Jaguars sign TE Austin Seferian-Jenkins (2 years, $10 million): A- Grade
I find it odd that despite all of their cap space, the Jets couldn't find a way to keep Austin Seferian-Jenkins, who signed for just $10 million over two years. New York's loss is Jacksonville's gain, as Seferian-Jenkins was quite the bargain.
Seferian-Jenkins has a history of disappointing, as he struggled in Tampa as a former second-round pick, but he came alive with the Jets last year. He was New York's top offensive weapon outside of Robby Anderson. He should fill a huge need for the Jaguars as a pass-catching tight end, and he should remain motivated with such a small contract. I think this signing is worth either an A- or B+, and I'll be optimistic here, as Seferian-Jenkins appears to have overcome his past off-the-field problems.
Bears sign DE/OLB Aaron Lynch (1 year, $6 million): B+ Grade
Chicago's signing of Aaron Lynch makes a lot of sense. Lynch is a former fifth-round pick with tons of upside. However, he hasn't lived up to his potential because of apparent lethargy concerns. Lynch has frequently been out of shape throughout his career. In fact, he was 300 pounds - 30 over his normal playing weight - back in July!
However, Lynch could be motivated now. He'll be playing on a 1-year "prove it" deal that is worth up to $6 million with incentives. The Bears will be getting Lynch at his best as he attempts to showcase himself during next spring's free-agency period, and he'll fill a void vacated by the departed Pernell McPhee.
Because there's very little downside to this signing, I'm fine with giving the Bears a B+ for it.
Raiders sign LB Tahir Whitehead (3 years, $18 million): C+ Grade
The Raiders arguably had the worst linebacking corps in the NFL last year prior to acquiring NaVorro Bowman. The group was better after that trade, but still struggled as a whole. Oakland obtained another upgrade with former Lion Tahir Whitehead.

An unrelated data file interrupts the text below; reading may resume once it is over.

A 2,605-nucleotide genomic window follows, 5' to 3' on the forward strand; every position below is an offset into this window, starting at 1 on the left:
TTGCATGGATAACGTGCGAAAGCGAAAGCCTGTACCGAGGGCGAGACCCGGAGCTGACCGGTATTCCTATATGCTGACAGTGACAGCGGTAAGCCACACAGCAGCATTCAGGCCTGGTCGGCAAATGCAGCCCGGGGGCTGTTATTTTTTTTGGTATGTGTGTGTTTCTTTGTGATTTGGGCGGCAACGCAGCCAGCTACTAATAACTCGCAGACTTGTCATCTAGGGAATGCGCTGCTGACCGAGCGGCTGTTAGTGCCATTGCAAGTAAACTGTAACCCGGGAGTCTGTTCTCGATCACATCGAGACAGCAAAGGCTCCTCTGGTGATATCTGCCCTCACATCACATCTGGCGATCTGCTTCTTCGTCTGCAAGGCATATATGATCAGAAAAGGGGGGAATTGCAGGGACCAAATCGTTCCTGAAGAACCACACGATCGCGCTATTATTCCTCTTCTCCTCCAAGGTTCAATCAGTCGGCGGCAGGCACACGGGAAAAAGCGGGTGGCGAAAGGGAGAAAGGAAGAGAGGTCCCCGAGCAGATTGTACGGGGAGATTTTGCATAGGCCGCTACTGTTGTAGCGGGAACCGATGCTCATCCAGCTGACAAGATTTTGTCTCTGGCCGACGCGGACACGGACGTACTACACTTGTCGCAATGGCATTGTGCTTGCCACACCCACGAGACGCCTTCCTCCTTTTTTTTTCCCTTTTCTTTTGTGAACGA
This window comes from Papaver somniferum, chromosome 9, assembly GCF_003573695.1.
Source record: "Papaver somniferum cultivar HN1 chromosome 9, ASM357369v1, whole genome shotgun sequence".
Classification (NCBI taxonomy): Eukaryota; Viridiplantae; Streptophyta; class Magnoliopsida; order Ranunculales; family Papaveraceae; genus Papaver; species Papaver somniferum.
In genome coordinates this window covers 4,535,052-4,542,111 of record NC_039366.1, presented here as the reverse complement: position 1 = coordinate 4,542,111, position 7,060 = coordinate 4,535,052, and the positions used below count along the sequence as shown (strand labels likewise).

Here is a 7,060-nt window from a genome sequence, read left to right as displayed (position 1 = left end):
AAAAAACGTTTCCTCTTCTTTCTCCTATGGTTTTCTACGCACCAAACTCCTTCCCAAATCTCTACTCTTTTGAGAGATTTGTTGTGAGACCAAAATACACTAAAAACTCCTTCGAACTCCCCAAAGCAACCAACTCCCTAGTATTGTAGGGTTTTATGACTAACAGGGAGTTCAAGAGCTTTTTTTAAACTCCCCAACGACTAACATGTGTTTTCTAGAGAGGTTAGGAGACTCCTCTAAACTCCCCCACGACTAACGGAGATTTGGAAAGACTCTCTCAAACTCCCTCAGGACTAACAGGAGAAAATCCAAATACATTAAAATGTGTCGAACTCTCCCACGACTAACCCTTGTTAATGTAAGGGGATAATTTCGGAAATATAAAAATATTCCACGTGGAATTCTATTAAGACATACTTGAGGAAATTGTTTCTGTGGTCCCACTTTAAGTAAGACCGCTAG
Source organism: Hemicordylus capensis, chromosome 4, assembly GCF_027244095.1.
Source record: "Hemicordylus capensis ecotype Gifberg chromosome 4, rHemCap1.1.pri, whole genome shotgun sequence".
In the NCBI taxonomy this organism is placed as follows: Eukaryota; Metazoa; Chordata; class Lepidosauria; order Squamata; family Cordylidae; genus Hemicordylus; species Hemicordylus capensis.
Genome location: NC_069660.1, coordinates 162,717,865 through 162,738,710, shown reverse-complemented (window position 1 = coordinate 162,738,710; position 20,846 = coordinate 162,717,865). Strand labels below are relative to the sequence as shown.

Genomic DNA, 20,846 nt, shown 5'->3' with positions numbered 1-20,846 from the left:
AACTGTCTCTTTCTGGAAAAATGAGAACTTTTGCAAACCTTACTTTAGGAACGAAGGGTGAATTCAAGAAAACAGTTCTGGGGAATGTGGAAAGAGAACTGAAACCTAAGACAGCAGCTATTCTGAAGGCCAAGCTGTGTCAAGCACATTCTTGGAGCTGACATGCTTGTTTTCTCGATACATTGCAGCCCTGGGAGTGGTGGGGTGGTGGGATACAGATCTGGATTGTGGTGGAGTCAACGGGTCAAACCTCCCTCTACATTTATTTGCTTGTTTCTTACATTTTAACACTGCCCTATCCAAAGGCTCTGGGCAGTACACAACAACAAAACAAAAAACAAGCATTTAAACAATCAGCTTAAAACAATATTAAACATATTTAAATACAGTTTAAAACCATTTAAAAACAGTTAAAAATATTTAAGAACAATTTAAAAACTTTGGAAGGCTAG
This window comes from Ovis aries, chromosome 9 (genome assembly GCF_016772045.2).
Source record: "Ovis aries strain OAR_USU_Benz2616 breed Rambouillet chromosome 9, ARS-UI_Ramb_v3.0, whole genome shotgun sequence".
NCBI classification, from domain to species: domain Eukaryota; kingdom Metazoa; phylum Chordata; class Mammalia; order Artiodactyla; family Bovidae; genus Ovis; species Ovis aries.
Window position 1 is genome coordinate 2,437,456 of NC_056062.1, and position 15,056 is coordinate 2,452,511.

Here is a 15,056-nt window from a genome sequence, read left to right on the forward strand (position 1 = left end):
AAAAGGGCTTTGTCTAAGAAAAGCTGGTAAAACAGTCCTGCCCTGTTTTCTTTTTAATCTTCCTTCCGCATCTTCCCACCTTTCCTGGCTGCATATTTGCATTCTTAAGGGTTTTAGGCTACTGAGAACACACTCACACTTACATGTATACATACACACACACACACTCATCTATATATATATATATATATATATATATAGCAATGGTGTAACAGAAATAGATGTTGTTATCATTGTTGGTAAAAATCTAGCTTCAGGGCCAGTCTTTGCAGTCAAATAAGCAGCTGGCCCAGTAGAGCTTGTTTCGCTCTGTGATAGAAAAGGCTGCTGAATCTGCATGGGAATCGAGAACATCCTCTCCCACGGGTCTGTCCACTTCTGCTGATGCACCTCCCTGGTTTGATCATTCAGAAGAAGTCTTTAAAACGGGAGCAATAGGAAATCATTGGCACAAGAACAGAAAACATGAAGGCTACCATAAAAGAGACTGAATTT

Whitehead was Detroit's best linebacker last year. That's not saying much, as the Lions' linebacking corps was pedestrian as well, but Whitehead was pretty solid in run support. He'll certainly help the Raiders' ground defense, though he won't be very good in coverage. Still, this is a steal, as Whitehead could have easily signed for more without any complaints.
Update: This contract is not for three years, $6 million; it's $6 million per year, so the overall value is $18 million. Obviously, it makes this less appealing. Whitehead at $6 million per season is too much, but not an egregious overpay.
Buccaneers sign DE Vinny Curry (3 years, $27 million): B Grade
This seems like a lot of money for a player who had just three sacks this past season, but Vinny Curry performed much better than that. The Eagles had a very deep defensive line, so they were able to rotate a bunch of players. Had Curry been a full-time defender, his sack total would've been better, and he would've continued to thrive in run support.
This is a solid signing for the Buccaneers, but I still think it's a slight overpay. The reason being is Curry's age; he turns 30 in June, so I wonder if the Buccaneers might be paying a bit on past production, which is always dangerous.
Still, Curry is an upgrade the Buccaneers' worst-ranked pass rush needed, and I don't believe this is an egregious overpay, or anything, so I think this signing deserves a "B" grade.
Lions sign RB LeGarrette Blount (1 year, $2 million): B+ Grade
LeGarrette Blount had a solid year for the Super Bowl champion Eagles, rushing for 766 yards on a 4.4 YPC average. He split touches with several running backs, but will be expected to have a larger role with Detroit.
The thing is, I don't know if Blount is suited for that. He'll turn 32 during the season, so there's bound to be some regression. Also, he'll be running behind a worse offensive line than he had in Philadelphia. The Lions have some talented blockers, but Philadelphia's line is better, so I'm not sure Blount will be able to match that 4.4 YPC figure, especially when considering his average was just 3.9 the year before with New England.
That said, this is a solid signing. Blount should provide a slight upgrade to the running back corps at a cheap price. It was reported that he would make $4.5 million, but this contract is worth just $2 million, with the other $2.5 million coming via incentives.
Vikings sign DT Sheldon Richardson (1 year, $8 million): A+ Grade
These recent signings are unbelievable. The Texans got the bargain of the entire free-agency period by signing Tyrann Mathieu to a 1-year, $7 million deal. This signing, however, isn't too far behind.